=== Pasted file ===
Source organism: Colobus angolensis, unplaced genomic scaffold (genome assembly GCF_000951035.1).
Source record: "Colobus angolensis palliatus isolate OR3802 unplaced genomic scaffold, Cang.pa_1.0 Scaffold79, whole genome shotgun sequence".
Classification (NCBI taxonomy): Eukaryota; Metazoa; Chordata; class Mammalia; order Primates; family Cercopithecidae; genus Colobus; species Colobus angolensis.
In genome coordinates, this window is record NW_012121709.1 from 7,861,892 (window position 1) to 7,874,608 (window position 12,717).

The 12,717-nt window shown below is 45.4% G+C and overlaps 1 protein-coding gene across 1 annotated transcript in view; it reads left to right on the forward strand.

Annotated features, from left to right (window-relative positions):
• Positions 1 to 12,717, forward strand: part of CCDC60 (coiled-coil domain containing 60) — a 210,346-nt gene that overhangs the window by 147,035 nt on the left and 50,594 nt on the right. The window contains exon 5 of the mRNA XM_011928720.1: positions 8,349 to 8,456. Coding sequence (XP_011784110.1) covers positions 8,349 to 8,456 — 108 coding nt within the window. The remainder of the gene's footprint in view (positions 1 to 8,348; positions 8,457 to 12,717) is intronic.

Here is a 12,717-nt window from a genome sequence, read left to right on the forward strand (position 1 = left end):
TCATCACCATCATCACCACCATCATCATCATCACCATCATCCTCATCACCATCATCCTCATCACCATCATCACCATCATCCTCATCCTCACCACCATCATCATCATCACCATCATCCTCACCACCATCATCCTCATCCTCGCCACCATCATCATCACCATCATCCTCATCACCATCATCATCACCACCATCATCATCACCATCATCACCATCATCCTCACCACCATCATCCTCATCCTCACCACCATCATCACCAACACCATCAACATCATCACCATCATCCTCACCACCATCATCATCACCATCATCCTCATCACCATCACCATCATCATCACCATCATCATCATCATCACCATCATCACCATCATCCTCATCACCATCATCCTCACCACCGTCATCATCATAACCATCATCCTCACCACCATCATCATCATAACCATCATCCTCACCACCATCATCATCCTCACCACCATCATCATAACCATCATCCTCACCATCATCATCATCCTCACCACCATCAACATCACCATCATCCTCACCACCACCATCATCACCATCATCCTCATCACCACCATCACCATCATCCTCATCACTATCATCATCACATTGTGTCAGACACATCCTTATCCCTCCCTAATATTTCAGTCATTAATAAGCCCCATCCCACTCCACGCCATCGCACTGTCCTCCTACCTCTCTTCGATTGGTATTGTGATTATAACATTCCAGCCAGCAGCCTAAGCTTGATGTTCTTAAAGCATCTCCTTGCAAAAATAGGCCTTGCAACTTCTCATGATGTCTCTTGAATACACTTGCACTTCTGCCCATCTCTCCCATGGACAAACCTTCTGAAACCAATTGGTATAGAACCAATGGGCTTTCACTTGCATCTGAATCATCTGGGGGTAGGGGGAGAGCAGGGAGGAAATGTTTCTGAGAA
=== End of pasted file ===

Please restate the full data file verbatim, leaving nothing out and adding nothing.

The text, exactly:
Source organism: Colobus angolensis, unplaced genomic scaffold (genome assembly GCF_000951035.1).
Source record: "Colobus angolensis palliatus isolate OR3802 unplaced genomic scaffold, Cang.pa_1.0 Scaffold79, whole genome shotgun sequence".
Classification (NCBI taxonomy): Eukaryota; Metazoa; Chordata; class Mammalia; order Primates; family Cercopithecidae; genus Colobus; species Colobus angolensis.
In genome coordinates, this window is record NW_012121709.1 from 7,861,892 (window position 1) to 7,874,608 (window position 12,717).

The 12,717-nt window shown below is 45.4% G+C and overlaps 1 protein-coding gene across 1 annotated transcript in view; it reads left to right on the forward strand.

Annotated features, from left to right (window-relative positions):
• Positions 1 to 12,717, forward strand: part of CCDC60 (coiled-coil domain containing 60) — a 210,346-nt gene that overhangs the window by 147,035 nt on the left and 50,594 nt on the right. The window contains exon 5 of the mRNA XM_011928720.1: positions 8,349 to 8,456. Coding sequence (XP_011784110.1) covers positions 8,349 to 8,456 — 108 coding nt within the window. The remainder of the gene's footprint in view (positions 1 to 8,348; positions 8,457 to 12,717) is intronic.

Here is a 12,717-nt window from a genome sequence, read left to right on the forward strand (position 1 = left end):
TCATCACCATCATCACCACCATCATCATCATCACCATCATCCTCATCACCATCATCCTCATCACCATCATCACCATCATCCTCATCCTCACCACCATCATCATCATCACCATCATCCTCACCACCATCATCCTCATCCTCGCCACCATCATCATCACCATCATCCTCATCACCATCATCATCACCACCATCATCATCACCATCATCACCATCATCCTCACCACCATCATCCTCATCCTCACCACCATCATCACCAACACCATCAACATCATCACCATCATCCTCACCACCATCATCATCACCATCATCCTCATCACCATCACCATCATCATCACCATCATCATCATCATCACCATCATCACCATCATCCTCATCACCATCATCCTCACCACCGTCATCATCATAACCATCATCCTCACCACCATCATCATCATAACCATCATCCTCACCACCATCATCATCCTCACCACCATCATCATAACCATCATCCTCACCATCATCATCATCCTCACCACCATCAACATCACCATCATCCTCACCACCACCATCATCACCATCATCCTCATCACCACCATCACCATCATCCTCATCACTATCATCATCACATTGTGTCAGACACATCCTTATCCCTCCCTAATATTTCAGTCATTAATAAGCCCCATCCCACTCCACGCCATCGCACTGTCCTCCTACCTCTCTTCGATTGGTATTGTGATTATAACATTCCAGCCAGCAGCCTAAGCTTGATGTTCTTAAAGCATCTCCTTGCAAAAATAGGCCTTGCAACTTCTCATGATGTCTCTTGAATACACTTGCACTTCTGCCCATCTCTCCCATGGACAAACCTTCTGAAACCAATTGGTATAGAACCAATGGGCTTTCACTTGCATCTGAATCATCTGGGGGTAGGGGGAGAGCAGGGAGGAAATGTTTCTGAGAA